Few artists have delved so deeply into the darkness of the human psyche as Johann Heinrich Füssli, better known as Henry Fuseli, whose very works are like nightmares realized in oil on canvas. Painted with all the mystery, eroticism, horror, and symbolism that was typical of the Romantic movement, Füssli’s paintings are profound explorations of myth, memory, and dreams, and they provided inspiration for the latter Symbolist and Expressionist genres. As examples of both beauty and grotesquerie, these images fill the mind with simultaneous dread and desire, exciting the senses with a dichotomy of anticipation and apprehension. Modern day art scholars and psychoanalysts recognize the use of archetypal symbology in his work, which might explain the strange enigmatic allure of his grisly depictions of death and decay, violence, and sensual desire emphasized all the more by the stark contrasts of chiaroscuro. Whether this was Füssli’s exact intention or not is difficult to say, but he undoubtedly navigated his own world of fears and longings in the creation of his most impressive pieces, transcending Romanticism and essentially birthing Dark Romanticism. Füssli is, for me, a master of the macabre.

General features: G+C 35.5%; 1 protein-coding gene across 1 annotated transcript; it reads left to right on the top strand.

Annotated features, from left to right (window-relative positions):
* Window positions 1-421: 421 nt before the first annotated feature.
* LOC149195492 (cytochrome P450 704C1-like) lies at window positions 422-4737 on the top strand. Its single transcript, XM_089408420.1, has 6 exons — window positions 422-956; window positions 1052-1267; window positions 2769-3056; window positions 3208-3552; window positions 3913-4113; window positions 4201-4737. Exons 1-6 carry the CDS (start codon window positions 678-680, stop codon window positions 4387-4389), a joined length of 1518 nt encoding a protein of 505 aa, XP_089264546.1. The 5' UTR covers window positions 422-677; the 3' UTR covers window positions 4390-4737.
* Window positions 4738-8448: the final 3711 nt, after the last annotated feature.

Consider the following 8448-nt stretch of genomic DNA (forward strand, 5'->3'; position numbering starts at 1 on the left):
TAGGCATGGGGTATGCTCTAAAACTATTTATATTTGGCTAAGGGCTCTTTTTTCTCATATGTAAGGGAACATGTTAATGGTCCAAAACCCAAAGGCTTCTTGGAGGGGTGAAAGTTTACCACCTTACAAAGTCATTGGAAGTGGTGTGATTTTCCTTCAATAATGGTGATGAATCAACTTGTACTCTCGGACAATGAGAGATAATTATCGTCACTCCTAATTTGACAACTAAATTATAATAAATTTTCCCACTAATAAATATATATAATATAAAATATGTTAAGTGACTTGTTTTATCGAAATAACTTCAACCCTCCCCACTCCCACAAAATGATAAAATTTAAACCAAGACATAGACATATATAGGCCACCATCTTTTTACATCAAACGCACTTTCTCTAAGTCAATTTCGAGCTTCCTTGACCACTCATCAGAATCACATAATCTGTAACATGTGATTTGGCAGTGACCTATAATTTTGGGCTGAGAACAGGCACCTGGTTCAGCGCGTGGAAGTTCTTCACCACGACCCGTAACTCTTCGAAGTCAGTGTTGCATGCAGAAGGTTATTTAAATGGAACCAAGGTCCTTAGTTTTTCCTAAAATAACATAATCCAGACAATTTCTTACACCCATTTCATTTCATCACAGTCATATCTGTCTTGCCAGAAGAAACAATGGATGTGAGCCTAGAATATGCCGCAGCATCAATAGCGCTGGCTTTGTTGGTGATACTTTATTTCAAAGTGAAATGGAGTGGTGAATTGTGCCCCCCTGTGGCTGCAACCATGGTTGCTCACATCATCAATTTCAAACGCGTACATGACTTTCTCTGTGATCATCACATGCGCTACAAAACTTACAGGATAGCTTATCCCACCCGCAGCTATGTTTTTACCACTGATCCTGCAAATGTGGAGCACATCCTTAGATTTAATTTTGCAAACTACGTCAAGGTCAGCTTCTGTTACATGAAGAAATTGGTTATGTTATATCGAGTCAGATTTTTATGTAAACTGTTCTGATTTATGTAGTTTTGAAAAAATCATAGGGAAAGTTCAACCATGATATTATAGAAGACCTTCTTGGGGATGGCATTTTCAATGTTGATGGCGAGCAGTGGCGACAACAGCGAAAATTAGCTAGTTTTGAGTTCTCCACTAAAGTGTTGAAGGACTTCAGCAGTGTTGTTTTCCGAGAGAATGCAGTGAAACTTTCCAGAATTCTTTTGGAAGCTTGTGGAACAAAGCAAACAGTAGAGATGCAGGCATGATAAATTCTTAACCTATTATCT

Controversial Masterpieces: Censorship Of Classical Art From The Renaissance Through The 19th Century
Whether the church’s chiseling the genitalia off of ancient statues or painting over blasphemous elements in a mural, art has been a contested territory, and there has been a long history of suppressing art that challenged the social mores of its day or expressed ideas deemed as obscene or heretical. Perhaps because art existed before the written word, before most other physical mediums of expression, it could be argued that art was the first form of communication outside of verbal speech to be censored. In the world of art, censorship often takes on three forms, either a work of art is expurgated (altered to exclude content that may offend), removed from public view, or destroyed altogether. The latter is rare since most cultures around the world hold art in high esteem and don’t wish to see its destruction regardless of its perceived objectionable qualities. Expurgation or obscurement has been more common.